Amidst a national reckoning with anti-Black racism and white supremacy throughout the United States, legacy media outlets have published highly problematic and dangerous articles on recent protests against police brutality. Recent local coverage of protests in Detroit, which included a nonviolent march up Gratiot Ave. on the city’s East Side on Tuesday June 2nd, illustrates this national trend and plays directly into the hands of those who would prefer to see these protests squashed rather than succeed.
That Tuesday evening march proved to be a pivotal moment in Detroit’s swiftly evolving protest movement. Two days prior, Mayor Duggan had announced a citywide curfew of 8pm in response to what he described as “unruly crowds” that “threatened the safety” of police officers, the public, and property. The curfew became a point of conflict for organizers involved in the unfolding protests. Those who encouraged protestors to follow the curfew to avoid police violence were praised by media and city officials. Others, like Tristan Taylor and Nakia-Renne Wallace, felt that to obey the curfew “would be signing on to another hundred years of excessive racism and police violence.” When the latter group resisted the curfew on June 2nd, their violent arrests by the Detroit Police Department proved to galvanize the movement.
The curfew had come amidst a flurry of media coverage and statements from city officials, police, and established civil rights leaders blaming unrest on outside agitators coming into the city and causing trouble. The presence and actions of white non-Detroiters in recent protests is a complex issue that is important to discuss and analyze. But to have that be the defining storyline resurrects well-worn racist tropes about outside agitators and marginalizes the anger and agency of Black Detroiters who have been in the streets mobilizing their righteous anger since day one.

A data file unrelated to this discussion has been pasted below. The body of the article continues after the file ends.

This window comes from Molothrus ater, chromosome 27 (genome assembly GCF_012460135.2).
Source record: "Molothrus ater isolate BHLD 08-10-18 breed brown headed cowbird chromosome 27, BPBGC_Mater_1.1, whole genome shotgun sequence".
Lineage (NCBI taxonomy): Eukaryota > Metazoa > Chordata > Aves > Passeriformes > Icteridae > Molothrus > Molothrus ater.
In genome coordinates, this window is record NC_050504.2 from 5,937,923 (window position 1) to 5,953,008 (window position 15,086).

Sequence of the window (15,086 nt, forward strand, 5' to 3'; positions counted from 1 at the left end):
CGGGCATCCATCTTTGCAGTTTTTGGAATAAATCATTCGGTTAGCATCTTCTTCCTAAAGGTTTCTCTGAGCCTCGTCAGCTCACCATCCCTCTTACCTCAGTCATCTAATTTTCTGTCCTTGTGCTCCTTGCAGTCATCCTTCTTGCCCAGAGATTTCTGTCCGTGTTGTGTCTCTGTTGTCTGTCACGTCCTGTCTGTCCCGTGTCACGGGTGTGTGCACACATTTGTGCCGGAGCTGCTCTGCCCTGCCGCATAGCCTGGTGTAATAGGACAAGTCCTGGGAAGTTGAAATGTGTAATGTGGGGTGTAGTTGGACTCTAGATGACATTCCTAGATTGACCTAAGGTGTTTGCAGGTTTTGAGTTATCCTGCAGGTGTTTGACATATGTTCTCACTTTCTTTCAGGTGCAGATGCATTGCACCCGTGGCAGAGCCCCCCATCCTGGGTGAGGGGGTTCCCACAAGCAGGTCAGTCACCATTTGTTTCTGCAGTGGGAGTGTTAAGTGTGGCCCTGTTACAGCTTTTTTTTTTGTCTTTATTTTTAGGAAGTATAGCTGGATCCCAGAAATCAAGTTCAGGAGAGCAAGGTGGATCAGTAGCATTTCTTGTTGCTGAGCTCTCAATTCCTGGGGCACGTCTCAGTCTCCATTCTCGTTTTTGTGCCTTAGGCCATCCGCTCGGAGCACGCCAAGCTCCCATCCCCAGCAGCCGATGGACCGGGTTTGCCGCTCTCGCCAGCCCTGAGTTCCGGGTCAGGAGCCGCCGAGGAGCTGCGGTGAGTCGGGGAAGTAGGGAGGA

History has shown us that media plays a critical role during fast-moving periods of urban uprisings. In the days since the nationwide uprisings began, local media outlets have tried to drive a wedge between a protest movement against police brutality and systemic racism that has been unfolding in Detroit’s streets. A standard divide and conquer storyline defined much of the coverage of protests against the city’s curfew, pitting those who decided to engage in civil disobedience against those who chose to fall in line. This is the same kind of media coverage that was used in the 1960s to discredit Dr. Martin Luther King, Jr.’s strategy of engaging in direct action confrontations with those who upheld unjust laws.
Nationwide, curfews are being imposed as a means of suppressing protests under the guise of protecting private property and public safety, as if white supremacy operates on a time clock and punches in and out. “When police are killing black, and brown men, women, trans community, and poor folks do they do it between certain hours of the day?,” Detroit organizer Carolyn Baker asked. “Do they start beating folks ass and right at 8pm stop because it’s a curfew?”